Increased Development is Imminent
- San Luis Obispo County leads the state of California in the percentage of new multi-family & single-family building permits (92% increase) Source: Beacon Economics, Central Coast Economic Forecast November 2013
- “Employment, rapid growth, water quality and supply, and the cost of living all topped a list of concerns for San Luis Obispo County residents surveyed as part of a report released December 2013.” Source: December 2013 front-page article from The Tribune: Newspaper of the Central Coast
- “Every day America loses 1,200 acres of fertile farmland to development – and with it goes the land we need for local food, safe habitat for wildlife, and the next generation of family farmers.” Source: American Farmland Trust 2015
New residential and commercial development in the wrong places will negatively impact scenic vistas, displace wildlife, disturb beneficial ecosystem functions, and drastically change our rural character and unique sense of place. We have a golden opportunity, right now, to permanently protect San Luis Obispo County’s most vital lands before they are changed forever.
Economic Vitality Relies on Local Lands
- San Luis Obispo County agriculture contributes a total of $1.87 billion to the local economy, provides 20,645 jobs, and makes $45.9 million in indirect business tax payments, which represents 10% of the county’s entire annual $450 million budget. Source: Economic Contributions of San Luis Obispo County Agriculture, 2013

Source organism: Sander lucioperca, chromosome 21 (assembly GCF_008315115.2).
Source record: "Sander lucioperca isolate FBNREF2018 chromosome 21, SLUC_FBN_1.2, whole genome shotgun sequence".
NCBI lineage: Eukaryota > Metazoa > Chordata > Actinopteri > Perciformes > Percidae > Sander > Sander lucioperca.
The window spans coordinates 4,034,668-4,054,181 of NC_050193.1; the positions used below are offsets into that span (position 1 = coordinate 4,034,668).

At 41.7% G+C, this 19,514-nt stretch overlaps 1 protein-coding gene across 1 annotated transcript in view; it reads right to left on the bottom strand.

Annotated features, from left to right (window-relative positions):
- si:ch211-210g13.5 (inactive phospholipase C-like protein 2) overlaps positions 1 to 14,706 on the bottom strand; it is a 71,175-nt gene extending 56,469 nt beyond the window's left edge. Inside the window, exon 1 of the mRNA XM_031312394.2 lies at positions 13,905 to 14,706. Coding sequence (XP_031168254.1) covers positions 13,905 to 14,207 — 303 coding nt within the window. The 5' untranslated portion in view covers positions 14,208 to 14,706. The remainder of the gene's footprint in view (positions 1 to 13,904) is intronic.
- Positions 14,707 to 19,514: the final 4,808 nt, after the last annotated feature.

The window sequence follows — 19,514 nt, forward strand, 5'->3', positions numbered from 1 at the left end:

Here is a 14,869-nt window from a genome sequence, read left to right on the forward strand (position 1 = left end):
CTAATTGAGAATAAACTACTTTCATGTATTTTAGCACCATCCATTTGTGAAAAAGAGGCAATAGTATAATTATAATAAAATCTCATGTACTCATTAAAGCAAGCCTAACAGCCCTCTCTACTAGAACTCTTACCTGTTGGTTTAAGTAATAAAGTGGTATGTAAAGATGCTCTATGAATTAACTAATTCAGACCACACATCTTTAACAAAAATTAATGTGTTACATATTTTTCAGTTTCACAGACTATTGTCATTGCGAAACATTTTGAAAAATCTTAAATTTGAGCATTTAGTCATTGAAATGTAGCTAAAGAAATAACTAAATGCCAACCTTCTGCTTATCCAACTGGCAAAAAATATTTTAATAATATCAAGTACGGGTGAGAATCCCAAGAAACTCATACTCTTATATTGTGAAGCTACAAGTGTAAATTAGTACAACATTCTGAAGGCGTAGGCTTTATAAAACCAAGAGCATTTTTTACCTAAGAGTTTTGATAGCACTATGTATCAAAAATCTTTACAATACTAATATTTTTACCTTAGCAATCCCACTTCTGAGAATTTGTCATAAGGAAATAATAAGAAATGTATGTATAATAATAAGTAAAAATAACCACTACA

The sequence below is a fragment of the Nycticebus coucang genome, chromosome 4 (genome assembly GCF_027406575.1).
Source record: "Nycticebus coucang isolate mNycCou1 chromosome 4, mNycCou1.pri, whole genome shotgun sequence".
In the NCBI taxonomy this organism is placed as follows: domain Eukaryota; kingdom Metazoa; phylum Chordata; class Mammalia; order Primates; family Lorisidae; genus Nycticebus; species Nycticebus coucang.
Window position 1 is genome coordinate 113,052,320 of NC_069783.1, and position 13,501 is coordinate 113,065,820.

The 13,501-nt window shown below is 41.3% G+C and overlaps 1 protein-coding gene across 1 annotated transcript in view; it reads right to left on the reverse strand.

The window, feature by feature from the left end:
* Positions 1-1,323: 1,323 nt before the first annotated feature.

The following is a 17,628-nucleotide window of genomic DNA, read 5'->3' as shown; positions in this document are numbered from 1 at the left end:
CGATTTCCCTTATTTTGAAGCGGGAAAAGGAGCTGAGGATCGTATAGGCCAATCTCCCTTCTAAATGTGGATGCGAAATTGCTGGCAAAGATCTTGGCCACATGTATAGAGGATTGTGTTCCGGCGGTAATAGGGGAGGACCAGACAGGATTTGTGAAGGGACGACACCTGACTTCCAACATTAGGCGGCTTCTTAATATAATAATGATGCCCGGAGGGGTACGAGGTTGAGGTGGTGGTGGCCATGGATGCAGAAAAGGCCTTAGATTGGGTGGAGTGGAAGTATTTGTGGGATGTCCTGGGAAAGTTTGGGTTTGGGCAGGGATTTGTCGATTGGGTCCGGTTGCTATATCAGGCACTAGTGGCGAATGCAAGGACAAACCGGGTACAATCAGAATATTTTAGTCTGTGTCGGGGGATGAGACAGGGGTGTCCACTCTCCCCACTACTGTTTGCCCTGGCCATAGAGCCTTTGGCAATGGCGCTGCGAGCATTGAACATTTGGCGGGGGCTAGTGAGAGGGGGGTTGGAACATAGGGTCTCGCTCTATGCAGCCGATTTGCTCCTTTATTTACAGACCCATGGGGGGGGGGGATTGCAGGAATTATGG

- Outdoor enthusiasts contribute at least $200 million each year to our County’s economy. Source: Estimations based on data from the Outdoor Industry Association
- Tourism is currently the number one industry in San Luis Obispo County with visitor spending totaling $1.2 billion in 2011. The travel and tourism industry provides 15,570 jobs and generates $405 million, which produces $79 million of direct tax receipts supporting San Luis Obispo County. Source: Visit San Luis Obispo County in partnership with the U.S. Travel Association
The leading economic industries in San Luis Obispo County are agriculture and tourism. Both of these industries are directly reliant on the health, vitality and protection of our region’s natural
lands. During the recent “Great Recession”, these land-based industries helped our region weather the economic storm and stabilize markets that saw extreme dips in other part of the state and nation. Investing in the permanent conservation of local lands directly supports the long-term sustainability of agriculture and tourism in our County.
Current Water Shortages Indicate a Future Crisis
- San Luis Obispo County will be at extremely high risk for water shortages by mid-century as the result of rising global temperatures. Source: 2010 report by Tetra Tech for the Natural Resources Defense Council (NRDC).
Water-intensive land use conversions combined with increasingly severe climate change impacts are putting the homes and livelihoods of San Luis Obispo County residents at risk. Conserving natural lands, restricting intensive development, and preserving healthy watersheds are the most effective ways to ensure water quality and availability.
Our Community Demands More Open Space
- SLO County residents identified hiking trails (55%), bike paths (53%), and natural areas (47%) as the top three priorities for new public recreation opportunities. Source: 2013 ACTION for Healthy Communities Report